Kirby Panel Discussion This Saturday, Sept. 26, plus other news

Norton of New York, from 2001: A Space Odyssey #5

This is a busy time for comics and Kirby studies here at my school, CSU Northridge!

Last night I joined Prof. Jon Stahl, Chair of the Department of Cinema and Television Arts, for an on-stage conversation with Jeph Loeb, Head of Marvel Television and longtime screenwriter, producer, and comic book writer. This lively, well-attended event kicked off the annual Commerce of Creativity series at CSUN.

Tomorrow, Saturday, Sept. 26, at 1:00 p.m., I join panelists Scott Bukatman, Doug Harvey, Adam McGovern, Andrei Molotiu, Steve Roden, and Ben Saunders for an intense discussion of the art of Jack Kirby, tied to the Comic Book Apocalypse exhibition. We’ll talk at the Noski Auditorium, right across the street from the Gallery, then troop over to the Gallery afterward to visit (or revisit) the exhibition itself! Many catalog contributors will be on hand for this, the last big public event tied to the show. Hope you can make it! More information is available at the brand-new Comics@CSUN website, here:

Finally, this coming Monday, Sept. 28, Comics@CSUN launches its Comics on Screen film series with a screening and discussion of Edgar Wright’s Scott Pilgrim vs. the World (2010), adapted from Bryan Lee O’Malley’s generation-defining graphic novel series. More details here:

All of these events are FREE and open to the public. Again, hope you can join us!

Talking Kirby at Rose City!


I’m delighted to announce that tomorrow, Sept. 19, I’ll be talking Kirby at the Rose City Comic Con! That means I’ll be joining the thousands thronging at the Oregon Convention Center in Portland this weekend.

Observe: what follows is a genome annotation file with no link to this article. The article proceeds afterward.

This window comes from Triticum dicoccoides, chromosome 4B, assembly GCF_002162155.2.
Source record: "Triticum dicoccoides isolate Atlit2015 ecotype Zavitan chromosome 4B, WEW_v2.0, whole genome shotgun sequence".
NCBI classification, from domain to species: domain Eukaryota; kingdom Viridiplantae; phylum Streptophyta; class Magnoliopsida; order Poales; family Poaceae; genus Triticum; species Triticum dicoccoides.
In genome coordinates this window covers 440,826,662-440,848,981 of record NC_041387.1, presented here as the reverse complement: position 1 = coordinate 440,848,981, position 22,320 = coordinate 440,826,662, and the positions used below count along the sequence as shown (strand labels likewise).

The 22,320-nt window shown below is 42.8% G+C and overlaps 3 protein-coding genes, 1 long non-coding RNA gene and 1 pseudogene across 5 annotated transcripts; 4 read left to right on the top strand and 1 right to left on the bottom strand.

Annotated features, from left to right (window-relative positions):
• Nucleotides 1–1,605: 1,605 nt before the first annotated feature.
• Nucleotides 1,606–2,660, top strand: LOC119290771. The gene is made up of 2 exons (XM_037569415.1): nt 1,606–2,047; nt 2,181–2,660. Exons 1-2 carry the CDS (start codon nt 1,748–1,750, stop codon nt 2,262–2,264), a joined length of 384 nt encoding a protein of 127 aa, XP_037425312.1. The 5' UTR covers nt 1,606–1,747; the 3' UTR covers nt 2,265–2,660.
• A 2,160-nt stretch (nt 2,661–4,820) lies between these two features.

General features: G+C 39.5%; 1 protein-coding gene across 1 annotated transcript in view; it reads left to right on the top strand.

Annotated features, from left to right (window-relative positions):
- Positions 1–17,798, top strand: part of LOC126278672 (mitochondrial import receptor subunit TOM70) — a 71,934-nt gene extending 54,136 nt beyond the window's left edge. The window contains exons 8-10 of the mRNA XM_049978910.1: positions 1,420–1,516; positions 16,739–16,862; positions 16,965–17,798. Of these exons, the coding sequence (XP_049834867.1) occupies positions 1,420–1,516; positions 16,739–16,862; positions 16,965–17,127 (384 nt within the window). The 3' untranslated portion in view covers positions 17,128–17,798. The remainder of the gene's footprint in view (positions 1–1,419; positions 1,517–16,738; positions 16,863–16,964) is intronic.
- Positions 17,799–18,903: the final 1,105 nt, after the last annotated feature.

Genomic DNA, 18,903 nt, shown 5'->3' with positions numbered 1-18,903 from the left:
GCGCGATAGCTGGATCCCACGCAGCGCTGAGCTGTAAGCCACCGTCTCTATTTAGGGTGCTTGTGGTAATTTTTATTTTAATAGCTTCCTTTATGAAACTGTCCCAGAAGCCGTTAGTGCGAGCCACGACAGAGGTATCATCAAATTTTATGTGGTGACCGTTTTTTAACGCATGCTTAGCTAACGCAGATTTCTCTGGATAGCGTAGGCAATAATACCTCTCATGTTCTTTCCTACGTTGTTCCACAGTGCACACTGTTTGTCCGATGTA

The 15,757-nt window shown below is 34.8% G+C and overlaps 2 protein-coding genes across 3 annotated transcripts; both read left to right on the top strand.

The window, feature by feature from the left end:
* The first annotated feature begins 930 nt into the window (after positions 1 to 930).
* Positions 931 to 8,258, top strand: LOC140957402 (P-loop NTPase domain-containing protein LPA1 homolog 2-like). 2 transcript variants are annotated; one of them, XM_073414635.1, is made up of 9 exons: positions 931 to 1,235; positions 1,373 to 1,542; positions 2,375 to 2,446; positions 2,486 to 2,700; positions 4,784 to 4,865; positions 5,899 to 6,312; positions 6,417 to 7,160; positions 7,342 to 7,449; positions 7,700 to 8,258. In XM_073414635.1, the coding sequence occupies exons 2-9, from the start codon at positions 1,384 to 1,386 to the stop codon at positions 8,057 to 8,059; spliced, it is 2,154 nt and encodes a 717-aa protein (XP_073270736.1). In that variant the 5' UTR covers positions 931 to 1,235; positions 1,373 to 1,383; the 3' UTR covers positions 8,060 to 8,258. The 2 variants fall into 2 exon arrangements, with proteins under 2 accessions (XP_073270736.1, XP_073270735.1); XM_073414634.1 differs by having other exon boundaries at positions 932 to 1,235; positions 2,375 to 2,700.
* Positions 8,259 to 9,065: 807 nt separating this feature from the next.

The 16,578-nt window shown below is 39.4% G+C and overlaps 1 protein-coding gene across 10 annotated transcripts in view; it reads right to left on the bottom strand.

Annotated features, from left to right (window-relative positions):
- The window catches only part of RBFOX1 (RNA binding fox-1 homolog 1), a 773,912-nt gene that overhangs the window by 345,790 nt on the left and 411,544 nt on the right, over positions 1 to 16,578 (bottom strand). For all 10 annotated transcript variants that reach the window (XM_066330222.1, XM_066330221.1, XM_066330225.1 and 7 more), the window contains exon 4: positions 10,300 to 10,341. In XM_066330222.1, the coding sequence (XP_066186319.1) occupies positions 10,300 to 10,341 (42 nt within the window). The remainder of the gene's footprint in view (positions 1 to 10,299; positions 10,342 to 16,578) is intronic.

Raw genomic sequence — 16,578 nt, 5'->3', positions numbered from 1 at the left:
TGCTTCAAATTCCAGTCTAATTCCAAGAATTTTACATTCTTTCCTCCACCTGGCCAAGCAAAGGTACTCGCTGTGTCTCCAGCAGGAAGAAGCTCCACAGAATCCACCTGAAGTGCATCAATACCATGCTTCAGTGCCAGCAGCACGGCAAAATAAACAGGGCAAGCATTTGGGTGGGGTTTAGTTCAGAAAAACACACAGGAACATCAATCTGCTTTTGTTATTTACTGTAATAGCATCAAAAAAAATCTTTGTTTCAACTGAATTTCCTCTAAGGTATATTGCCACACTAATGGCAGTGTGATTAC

Thanks to my friend and colleague (and Comic Book Apocalypse catalog co-editor) Ben Saunders, of the University of Oregon, I’ll be taking part in a jam-packed panel on Kirby, as follows:

Jack Kirby’s Greatest Comics: An All-Star Tribute to The King

Room: Panel Room 7
Time: 3:00PM – 3:50PM

Captain America. The Fantastic Four. The Incredible Hulk. The Mighty Thor. The Avengers. The Silver Surfer. The Inhumans. Mr. Miracle. The New Gods. The Eternals. All these iconic creations and titles — and many more besides — were first brought to life on the comic book page by Jack Kirby. But although he is without doubt one of the greatest American comic book artists in the history of the medium, the full range of Kirby’s achievement is less than fully understood by many fans today. In a forty-year career, he drew every genre of comics — Romance, Western, War, Horror, and Crime titles as well as superheroes — and his powerful, kinetic style would pass through three distinct phases, from the 1940s through the Silver Age and into the 1970s. Join a panel of creators and academic experts for a gallop through some career highlights from this master of the form, and find out why Kirby is still the King!

Among the stars gathered for this panel (besides moderator Ben) are Mike Allred, Kurt Busiek, Glen David Gold, Joe Keatinge, Gary Phillips, and Diana Schutz—good company! (Ben, Glen, Diana, and I all contributed essays to the soon-to-be-released CBA catalog.)

Rose Citygoers, I hope you can make it! Talking Kirby with a room full of smart and creative people is my favorite kind of gig.

Apocalypse in the Media!

Splash from Silver Surfer #18 (Kirby/Trimpe), adapted by Louis Solis

Reminder: Comic Book Apocalypse: The Graphic World of Jack Kirby runs until Saturday, Oct. 10, at the CSU Northridge Art Galleries! Come see if you can!